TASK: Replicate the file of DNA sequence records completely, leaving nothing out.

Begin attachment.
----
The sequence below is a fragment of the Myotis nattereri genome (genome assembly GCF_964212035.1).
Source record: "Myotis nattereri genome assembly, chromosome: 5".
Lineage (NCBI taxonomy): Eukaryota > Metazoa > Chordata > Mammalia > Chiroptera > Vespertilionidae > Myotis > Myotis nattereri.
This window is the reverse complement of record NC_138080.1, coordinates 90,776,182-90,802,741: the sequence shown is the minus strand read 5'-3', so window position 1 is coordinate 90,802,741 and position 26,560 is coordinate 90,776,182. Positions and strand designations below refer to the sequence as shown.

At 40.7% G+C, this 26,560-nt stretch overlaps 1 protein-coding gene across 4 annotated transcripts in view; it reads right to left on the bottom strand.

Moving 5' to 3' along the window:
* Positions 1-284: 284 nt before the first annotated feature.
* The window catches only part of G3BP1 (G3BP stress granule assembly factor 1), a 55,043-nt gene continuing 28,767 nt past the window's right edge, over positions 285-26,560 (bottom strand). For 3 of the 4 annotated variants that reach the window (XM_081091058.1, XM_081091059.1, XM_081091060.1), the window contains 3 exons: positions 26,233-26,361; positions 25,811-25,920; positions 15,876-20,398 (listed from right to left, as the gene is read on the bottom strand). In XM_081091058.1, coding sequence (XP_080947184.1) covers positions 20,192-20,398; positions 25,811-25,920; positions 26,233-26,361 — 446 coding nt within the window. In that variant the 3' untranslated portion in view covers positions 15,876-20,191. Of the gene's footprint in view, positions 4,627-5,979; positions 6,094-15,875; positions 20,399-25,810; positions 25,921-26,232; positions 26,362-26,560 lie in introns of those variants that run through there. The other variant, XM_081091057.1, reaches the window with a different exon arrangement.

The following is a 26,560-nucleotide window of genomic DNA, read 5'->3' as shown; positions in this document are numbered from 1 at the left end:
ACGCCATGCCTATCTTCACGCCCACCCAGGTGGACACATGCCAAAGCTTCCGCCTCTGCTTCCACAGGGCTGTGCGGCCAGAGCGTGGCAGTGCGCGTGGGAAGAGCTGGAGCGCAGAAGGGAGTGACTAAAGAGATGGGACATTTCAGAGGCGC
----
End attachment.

The sequence below is a fragment of the Myotis nattereri genome (genome assembly GCF_964212035.1).
Source record: "Myotis nattereri genome assembly, chromosome: 5".
Lineage (NCBI taxonomy): Eukaryota > Metazoa > Chordata > Mammalia > Chiroptera > Vespertilionidae > Myotis > Myotis nattereri.
This window is the reverse complement of record NC_138080.1, coordinates 90,776,182-90,802,741: the sequence shown is the minus strand read 5'-3', so window position 1 is coordinate 90,802,741 and position 26,560 is coordinate 90,776,182. Positions and strand designations below refer to the sequence as shown.

At 40.7% G+C, this 26,560-nt stretch overlaps 1 protein-coding gene across 4 annotated transcripts in view; it reads right to left on the bottom strand.

Moving 5' to 3' along the window:
* Positions 1-284: 284 nt before the first annotated feature.
* The window catches only part of G3BP1 (G3BP stress granule assembly factor 1), a 55,043-nt gene continuing 28,767 nt past the window's right edge, over positions 285-26,560 (bottom strand). For 3 of the 4 annotated variants that reach the window (XM_081091058.1, XM_081091059.1, XM_081091060.1), the window contains 3 exons: positions 26,233-26,361; positions 25,811-25,920; positions 15,876-20,398 (listed from right to left, as the gene is read on the bottom strand). In XM_081091058.1, coding sequence (XP_080947184.1) covers positions 20,192-20,398; positions 25,811-25,920; positions 26,233-26,361 — 446 coding nt within the window. In that variant the 3' untranslated portion in view covers positions 15,876-20,191. Of the gene's footprint in view, positions 4,627-5,979; positions 6,094-15,875; positions 20,399-25,810; positions 25,921-26,232; positions 26,362-26,560 lie in introns of those variants that run through there. The other variant, XM_081091057.1, reaches the window with a different exon arrangement.

The following is a 26,560-nucleotide window of genomic DNA, read 5'->3' as shown; positions in this document are numbered from 1 at the left end:
ACGCCATGCCTATCTTCACGCCCACCCAGGTGGACACATGCCAAAGCTTCCGCCTCTGCTTCCACAGGGCTGTGCGGCCAGAGCGTGGCAGTGCGCGTGGGAAGAGCTGGAGCGCAGAAGGGAGTGACTAAAGAGATGGGACATTTCAGAGGCGC